FWF-Vizepräsidentin Ursula Jakubek, Wissenschaftsminister Martin Polaschek und FWF-Präsident Christof Gattringer mit der Finanzierungsvereinbarung
The new funding agreement between the Federal Ministry of Education, Science and Research and the FWF provides for more funding for Austrian researchers: FWF Vice-President Ursula Jakubek, Science Minister Martin Polaschek, and FWF President Christof Gattringer see science and research as the key to progress, innovation, and prosperity. © BKA/Aigner

Austria’s cutting-edge research sector is booming, and the significant growth in excellent research is reflected in the projects funded by the Austrian Science Fund (FWF) in 2023. The volume of funding awarded by the FWF and successfully acquired by researchers in the internationally competitive funding process increased from €273 to 349 million. This corresponds to an increase in funding of 27.8% compared to the previous year. €148 million went to projects in the natural sciences and technology, €123 million in biology and medical sciences, and €78 million in the humanities and social sciences. At the same time, however, the demand for research funding has also increased, as the volume of applications submitted by researchers rose to over €1.7 billion (up 32%). The FWF is currently funding a total of 4,890 researchers in ongoing projects at Austria's universities and non-university research institutions – another new record.

At the FWF's annual press conference, Science Minister Martin Polaschek was optimistic about the future of top-level research in Austria: “With the 2024–2026 funding agreement, we are facilitating new research projects worth €1.05 billion. From the large-scale new Clusters of Excellence to pioneering projects in smaller teams, FWF funding enables thousands of researchers to generate new knowledge and insights. We will be expanding this brain power in the coming years, and the federal government will continue to fund outstanding research.”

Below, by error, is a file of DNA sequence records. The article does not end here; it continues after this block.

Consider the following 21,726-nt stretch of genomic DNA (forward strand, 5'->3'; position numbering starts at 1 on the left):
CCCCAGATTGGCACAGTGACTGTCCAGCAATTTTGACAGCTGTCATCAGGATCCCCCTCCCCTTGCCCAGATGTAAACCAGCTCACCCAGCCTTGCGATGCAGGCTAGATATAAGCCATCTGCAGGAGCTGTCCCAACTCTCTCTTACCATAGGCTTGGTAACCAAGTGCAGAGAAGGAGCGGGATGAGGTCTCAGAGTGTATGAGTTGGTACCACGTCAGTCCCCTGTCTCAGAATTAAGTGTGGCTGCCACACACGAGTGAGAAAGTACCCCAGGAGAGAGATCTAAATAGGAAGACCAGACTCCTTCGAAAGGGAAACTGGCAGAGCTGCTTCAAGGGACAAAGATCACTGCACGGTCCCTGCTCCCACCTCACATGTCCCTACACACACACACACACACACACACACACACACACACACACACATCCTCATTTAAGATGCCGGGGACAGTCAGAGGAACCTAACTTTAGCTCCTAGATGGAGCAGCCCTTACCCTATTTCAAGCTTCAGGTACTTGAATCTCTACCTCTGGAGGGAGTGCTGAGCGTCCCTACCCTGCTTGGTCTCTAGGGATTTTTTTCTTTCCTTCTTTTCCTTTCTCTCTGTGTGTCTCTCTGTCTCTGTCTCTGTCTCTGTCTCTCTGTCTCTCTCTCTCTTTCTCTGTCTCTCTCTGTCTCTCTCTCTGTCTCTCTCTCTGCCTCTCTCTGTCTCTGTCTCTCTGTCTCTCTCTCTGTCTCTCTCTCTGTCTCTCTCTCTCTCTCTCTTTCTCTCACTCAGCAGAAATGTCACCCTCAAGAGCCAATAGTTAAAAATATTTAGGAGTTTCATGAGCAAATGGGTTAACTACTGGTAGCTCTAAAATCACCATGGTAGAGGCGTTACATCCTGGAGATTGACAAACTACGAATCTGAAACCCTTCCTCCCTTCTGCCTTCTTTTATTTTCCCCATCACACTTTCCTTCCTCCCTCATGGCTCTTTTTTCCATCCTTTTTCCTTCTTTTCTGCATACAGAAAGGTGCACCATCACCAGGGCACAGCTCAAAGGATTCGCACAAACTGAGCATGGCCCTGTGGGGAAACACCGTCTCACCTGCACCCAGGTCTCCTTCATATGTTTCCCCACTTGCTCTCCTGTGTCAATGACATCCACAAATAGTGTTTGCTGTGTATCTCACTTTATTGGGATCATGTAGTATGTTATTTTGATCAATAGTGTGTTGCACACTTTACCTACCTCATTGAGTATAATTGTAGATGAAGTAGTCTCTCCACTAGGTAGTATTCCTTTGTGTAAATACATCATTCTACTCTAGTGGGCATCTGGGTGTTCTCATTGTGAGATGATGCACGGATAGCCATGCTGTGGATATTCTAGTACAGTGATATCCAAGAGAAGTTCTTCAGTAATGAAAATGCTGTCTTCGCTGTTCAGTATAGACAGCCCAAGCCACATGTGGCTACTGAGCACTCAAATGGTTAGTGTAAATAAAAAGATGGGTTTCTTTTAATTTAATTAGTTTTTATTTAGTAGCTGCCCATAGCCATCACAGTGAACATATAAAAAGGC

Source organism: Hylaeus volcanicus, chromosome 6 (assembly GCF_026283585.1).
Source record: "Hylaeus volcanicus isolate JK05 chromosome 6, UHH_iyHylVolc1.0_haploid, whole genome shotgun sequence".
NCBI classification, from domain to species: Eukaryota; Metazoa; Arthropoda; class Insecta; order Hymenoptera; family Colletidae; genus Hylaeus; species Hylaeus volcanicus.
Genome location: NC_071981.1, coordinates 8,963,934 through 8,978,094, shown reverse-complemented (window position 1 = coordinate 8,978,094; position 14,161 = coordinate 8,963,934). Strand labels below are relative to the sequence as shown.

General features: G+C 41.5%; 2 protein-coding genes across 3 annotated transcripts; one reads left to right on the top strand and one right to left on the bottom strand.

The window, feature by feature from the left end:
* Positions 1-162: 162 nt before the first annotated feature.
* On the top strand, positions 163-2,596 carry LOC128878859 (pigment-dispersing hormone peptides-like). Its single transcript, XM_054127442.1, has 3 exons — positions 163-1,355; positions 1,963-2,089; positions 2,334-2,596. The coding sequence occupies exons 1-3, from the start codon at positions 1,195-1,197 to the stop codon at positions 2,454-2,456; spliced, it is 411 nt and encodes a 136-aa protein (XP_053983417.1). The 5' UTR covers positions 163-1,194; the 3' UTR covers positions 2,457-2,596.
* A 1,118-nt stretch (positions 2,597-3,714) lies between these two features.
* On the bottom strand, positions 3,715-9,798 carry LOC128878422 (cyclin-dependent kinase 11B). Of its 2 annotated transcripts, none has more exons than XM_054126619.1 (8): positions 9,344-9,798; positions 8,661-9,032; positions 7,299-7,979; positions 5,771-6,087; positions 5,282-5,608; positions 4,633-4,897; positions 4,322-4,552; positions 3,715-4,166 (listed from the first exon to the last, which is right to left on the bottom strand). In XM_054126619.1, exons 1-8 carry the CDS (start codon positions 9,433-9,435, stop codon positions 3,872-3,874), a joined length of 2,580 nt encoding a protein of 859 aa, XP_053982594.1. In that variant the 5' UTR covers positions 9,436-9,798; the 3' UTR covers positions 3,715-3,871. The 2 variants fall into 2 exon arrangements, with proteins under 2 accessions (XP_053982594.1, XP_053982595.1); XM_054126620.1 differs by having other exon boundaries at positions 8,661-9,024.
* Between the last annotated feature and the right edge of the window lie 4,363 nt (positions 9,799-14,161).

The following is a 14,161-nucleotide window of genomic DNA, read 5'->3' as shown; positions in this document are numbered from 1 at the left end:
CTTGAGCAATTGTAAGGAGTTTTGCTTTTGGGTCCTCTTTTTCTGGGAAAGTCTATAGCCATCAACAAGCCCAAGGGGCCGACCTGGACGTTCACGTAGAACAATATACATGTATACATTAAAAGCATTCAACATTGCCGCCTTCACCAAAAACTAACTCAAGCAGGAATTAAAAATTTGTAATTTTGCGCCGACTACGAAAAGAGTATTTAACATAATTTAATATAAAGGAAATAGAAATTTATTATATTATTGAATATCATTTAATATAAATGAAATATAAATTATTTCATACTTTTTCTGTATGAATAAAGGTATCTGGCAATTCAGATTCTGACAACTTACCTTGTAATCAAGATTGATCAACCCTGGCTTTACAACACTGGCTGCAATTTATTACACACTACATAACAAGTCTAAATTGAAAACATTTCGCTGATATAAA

“In light of the multiple challenges we currently face, research continues to play a key role in identifying new ways in which we can overcome crises. The funding agreement just concluded with the Federal Ministry of Education, Science and Research allows the FWF to continue its successful funding of vital and internationally visible basic research and supporting the bright minds who are already discovering today what will matter tomorrow,” said Christof Gattringer, President of the Austrian Science Fund (FWF), while presenting the results of the new agreement.

Looking ahead: Emerging Fields and the first FWF ASTRA Awards

Thanks to the new funding agreement, the FWF will have a budget of €1.151 billion at its disposal from 2024 to 2026, giving it the means to approve new research projects worth €1.05 billion in the 2024 to 2026 period. This corresponds to an increase of around 27% compared to the 2021 to 2023 funding period. The increased budget will allow the FWF to maintain existing funding programs while also focusing on new areas, including the next round of Emerging Fields funding as part of the excellent=austria initiative for inter-institutional collaborations. Another element of the recent funding agreement is the establishment of the new FWF ASTRA Awards for highly talented postdocs, which will be awarded for the first time in 2025. The FWF will also be expressing its support for a further round of calls for the Clusters of Excellence program.

Track record 2023: Investment in basic research higher than ever before

The seven Clusters of Excellence, two of which were approved for funding in April 2024, play a special role due to their structure-building significance and their stimulating effect for Austria as a location for innovation. The establishment of these inter-institutional networks is currently in full swing, with hundreds of researchers throughout Austria working closely together. Together with the five Emerging Fields, the Clusters of Excellence are establishing themselves as supporting pillars of cutting-edge research in strong, promising fields of research.

Unleashing Austria's research potential